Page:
Table 3

Multivariate analysis for predictive factors associated with parametrial involvement on final pathologic analysis

Variable

Parametrial invasion

OR

CI (95%)

p value

Age at diagnosis

4.2

1.2–15.2

0.03

Menopausal status

3.5

0.9–13.8

0.07

BMI > 30

2.1

0.5–9.6

0.31

FIGO stage

1.9

0.4–9.4

0.44

Pathological type

0.7

0.3–1.8

0.43

Tumor size

8.6

2.8–26.3

< 0.001

Lymphovascular space invasion

13.4

3.7–48.2

< 0.0001

Positive pelvic lymph nodes

1.5

0.4–5.4

0.73

Parametrial disease was seen in 7.6% of the 235 patients with negative pelvic lymph nodes, compared with 30.8% of the 28 with positive pelvic nodes. The risk of parametrial invasion fell to 0.6% (1/173 patients) in the subgroup of women with negative pelvic nodes, tumors < 30 mm and no LVSI (Fig. 3). There was no significant difference in further subgroup analysis for DFS (p = 0.124) (Fig. 4a) or OS (p = 0.417) (Fig. 4b).
Fig. 3

Flow chart of risk of parametrial involvement. PM+/− parametrial status, LVSI lymphovascular space invasion

Fig. 4

Kaplan–Meier curve for disease free survival (a) and overall survival (b) in patients stratified by tumor size (< or > 3 cm) and by LVSI status (positive or negative). In black, patients with tumors < 3 cm and without LVSI. In red, patients with tumors < 3 cm and LVSI. In green, patients with tumors > 3 cm and without LVSI. In blue, patients with tumors > 3 cm and LVSI

Discussion

We report a large multicenter cohort of patients with early-stage cervical cancer treated with radical surgery and pelvic lymphadenectomy. Patients with parametrial invasion represented 11.9% of the patients included. Patients younger than 65 with tumors of less than 30 mm and without LVSI had a very low risk of parametrial invasion, especially in the node-negative group (0.6%).

Despite many studies addressing this issue, the role of parametrectomy in early-stage cervical cancer management remains controversial, mainly because of the morbidity associated with radical surgery. Urinary, sexual and anorectal dysfunction are well known direct consequences of parametrial resection [10, 12, 13, 25]. Reducing morbidity in radical surgery means either modifying the surgical technique or improving selection of the most eligible patients.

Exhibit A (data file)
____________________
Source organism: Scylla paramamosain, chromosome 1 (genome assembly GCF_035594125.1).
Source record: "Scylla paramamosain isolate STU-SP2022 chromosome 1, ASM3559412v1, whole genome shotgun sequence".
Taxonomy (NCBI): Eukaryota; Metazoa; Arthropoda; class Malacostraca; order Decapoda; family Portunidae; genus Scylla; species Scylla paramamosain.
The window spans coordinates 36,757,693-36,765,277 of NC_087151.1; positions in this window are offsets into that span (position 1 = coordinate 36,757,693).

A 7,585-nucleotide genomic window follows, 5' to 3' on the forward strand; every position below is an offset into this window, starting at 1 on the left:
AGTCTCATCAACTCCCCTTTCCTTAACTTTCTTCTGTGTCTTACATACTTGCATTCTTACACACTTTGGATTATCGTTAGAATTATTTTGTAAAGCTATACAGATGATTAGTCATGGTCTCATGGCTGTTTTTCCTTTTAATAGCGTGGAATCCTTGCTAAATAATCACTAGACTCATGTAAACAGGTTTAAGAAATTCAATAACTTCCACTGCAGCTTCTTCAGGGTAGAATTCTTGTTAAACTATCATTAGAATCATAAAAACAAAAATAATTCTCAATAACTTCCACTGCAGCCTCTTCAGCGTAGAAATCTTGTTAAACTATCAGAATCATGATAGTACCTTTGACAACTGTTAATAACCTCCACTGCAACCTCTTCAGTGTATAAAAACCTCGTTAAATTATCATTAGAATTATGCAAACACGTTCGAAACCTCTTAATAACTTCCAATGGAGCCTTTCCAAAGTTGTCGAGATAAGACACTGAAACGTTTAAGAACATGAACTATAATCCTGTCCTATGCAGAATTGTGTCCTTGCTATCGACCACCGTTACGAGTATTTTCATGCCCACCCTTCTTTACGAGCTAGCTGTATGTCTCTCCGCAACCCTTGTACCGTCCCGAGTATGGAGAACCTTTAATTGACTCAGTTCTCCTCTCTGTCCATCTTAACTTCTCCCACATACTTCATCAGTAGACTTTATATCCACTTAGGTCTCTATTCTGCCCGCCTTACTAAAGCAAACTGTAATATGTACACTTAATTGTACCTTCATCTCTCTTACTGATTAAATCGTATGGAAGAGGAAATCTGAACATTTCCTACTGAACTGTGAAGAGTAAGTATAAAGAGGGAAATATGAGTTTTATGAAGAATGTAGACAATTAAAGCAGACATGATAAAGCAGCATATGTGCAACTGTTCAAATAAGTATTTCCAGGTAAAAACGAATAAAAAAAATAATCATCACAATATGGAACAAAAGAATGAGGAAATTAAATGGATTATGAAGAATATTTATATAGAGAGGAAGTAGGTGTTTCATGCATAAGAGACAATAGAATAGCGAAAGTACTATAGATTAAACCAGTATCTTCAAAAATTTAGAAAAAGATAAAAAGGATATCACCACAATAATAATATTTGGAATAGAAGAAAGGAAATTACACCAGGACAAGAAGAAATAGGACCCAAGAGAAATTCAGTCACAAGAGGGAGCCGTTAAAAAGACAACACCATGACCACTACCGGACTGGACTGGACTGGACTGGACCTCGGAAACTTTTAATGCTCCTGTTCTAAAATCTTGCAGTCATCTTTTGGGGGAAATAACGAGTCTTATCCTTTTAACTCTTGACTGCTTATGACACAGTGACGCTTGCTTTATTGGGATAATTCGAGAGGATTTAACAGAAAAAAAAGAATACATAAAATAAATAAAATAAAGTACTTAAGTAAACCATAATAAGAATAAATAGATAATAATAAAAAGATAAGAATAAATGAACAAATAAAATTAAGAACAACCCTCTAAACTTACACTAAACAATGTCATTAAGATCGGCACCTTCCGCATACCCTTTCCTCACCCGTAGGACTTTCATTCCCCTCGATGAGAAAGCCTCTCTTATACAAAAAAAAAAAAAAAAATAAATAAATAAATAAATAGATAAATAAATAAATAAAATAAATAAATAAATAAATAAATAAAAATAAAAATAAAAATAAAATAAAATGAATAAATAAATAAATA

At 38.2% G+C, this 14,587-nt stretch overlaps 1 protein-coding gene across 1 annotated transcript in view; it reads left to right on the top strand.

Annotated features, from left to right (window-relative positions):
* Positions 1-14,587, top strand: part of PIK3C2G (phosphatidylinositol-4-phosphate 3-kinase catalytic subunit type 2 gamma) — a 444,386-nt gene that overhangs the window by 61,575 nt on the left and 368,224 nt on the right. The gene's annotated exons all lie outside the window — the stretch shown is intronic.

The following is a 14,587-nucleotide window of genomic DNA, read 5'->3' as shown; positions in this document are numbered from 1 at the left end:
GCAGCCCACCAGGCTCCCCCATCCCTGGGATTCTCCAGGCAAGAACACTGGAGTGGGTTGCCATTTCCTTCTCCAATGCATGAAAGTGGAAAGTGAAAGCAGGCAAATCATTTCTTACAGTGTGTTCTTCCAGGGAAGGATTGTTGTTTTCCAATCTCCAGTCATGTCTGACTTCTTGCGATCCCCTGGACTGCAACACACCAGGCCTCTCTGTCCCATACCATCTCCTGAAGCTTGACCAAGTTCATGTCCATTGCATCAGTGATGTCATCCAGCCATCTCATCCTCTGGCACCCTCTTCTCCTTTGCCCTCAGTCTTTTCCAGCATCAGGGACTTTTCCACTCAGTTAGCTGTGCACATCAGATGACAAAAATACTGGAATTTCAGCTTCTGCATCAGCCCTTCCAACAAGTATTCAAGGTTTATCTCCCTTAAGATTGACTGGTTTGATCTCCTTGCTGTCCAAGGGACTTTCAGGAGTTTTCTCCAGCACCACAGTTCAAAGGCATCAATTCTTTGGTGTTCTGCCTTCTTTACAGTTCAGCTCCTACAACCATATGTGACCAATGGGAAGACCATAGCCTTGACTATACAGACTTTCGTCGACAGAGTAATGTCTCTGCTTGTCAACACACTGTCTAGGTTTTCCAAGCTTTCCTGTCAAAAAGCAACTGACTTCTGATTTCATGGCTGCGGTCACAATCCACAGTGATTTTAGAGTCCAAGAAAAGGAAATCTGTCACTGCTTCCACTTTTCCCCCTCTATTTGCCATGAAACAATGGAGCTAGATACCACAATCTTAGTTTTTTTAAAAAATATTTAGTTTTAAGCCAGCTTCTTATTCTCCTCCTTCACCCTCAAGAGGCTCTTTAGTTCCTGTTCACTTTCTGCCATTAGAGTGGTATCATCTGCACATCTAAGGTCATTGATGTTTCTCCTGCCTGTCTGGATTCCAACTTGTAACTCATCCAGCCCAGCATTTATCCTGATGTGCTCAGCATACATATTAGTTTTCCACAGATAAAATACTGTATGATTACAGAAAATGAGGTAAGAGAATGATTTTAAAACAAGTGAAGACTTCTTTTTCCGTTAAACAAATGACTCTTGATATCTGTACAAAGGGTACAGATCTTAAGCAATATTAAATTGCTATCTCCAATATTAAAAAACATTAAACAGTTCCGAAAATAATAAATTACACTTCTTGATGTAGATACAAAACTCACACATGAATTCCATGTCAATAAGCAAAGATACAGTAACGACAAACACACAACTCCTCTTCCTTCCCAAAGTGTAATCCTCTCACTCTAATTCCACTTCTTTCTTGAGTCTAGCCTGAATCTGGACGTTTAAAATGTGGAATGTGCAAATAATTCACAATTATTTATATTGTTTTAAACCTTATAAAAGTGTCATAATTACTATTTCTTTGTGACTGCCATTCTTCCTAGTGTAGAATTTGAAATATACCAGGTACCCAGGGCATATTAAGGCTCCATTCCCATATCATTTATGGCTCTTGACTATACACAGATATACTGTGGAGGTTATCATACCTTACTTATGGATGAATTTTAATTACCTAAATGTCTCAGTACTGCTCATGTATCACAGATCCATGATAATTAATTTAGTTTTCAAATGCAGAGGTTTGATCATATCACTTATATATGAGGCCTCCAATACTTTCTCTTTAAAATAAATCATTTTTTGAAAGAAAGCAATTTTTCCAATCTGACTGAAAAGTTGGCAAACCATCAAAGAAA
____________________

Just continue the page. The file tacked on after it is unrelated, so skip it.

Pathology studies describing the tumor spread have failed to identify predictable patterns of dissemination with concomitant invasion of the medial and lateral parametria [26, 27]. Benedetti–Panici reported that parametrial invasion was through direct extension in 37% of cases, by lymph node metastases in 59% and LVSI in 52% [28]. These findings underline the difficulty of reducing the surgical extent of the resection without running the risk of leaving residual tumor tissue in situ.

Some authors have reported techniques leading to less morbidity, such as the “nerve sparing” hysterectomy described by Fuji et al. [29] or the “Laparoscopic Neuro-Navigation (LANN) technique” by Possover et al. [30]. However, even though these techniques show a benefit in terms of quality of life, they are difficult to perform in small volume centers and the learning curve limits their applicability in current practice, even if surgery of cervix cancer has to be performed by gynecologist oncologist in order to ensure its quality.

Another promising approach for predicting parametrial invasion is the nomogram. Nomograms have recently been developed to assess an individual probability of a certain event with validated indications in other gynecological malignancies [31, 32]. Kong et al. recently described such a nomogram for patients with stage IB disease [33]. Their model includes four parameters combining biological and imaging criteria to accurately predict parametrial invasion preoperatively. However, the model was developed in a population with a surprisingly high rate of parametrial invasion (64/298, 21.5%) when compared with what has been described in other studies including ours [34, 35]; especially as they only included patients with supposedly stage IB disease. Furthermore, the criteria they included are also somewhat surprising regarding the classic prognostic factors such as LVSI or tumor size, and may prove difficult to use in daily practice. Finally, external validation is required to test it.

Another way to reduce morbidity without compromising oncologic prognosis is through a better selection of patients that would benefit from radical surgery [36]. It would seem that there is a subgroup of patients among those with early-stage disease who are at very low risk of parametrial invasion. Most of the reports retain a tumor size < 2 cm, negative pelvic lymph nodes and the absence of LVSI, but there is currently a lack of consensus about these criteria [18, 37, 38]. It has been reported that elderly women have a higher incidence of LVSI and parametrial invasion even when their tumors are < 2–3 cm in size [20, 39]. This emphasizes the importance of including an age-based criterion to correctly identify patients at very low risk of parametrial invasion and is consistent with our findings.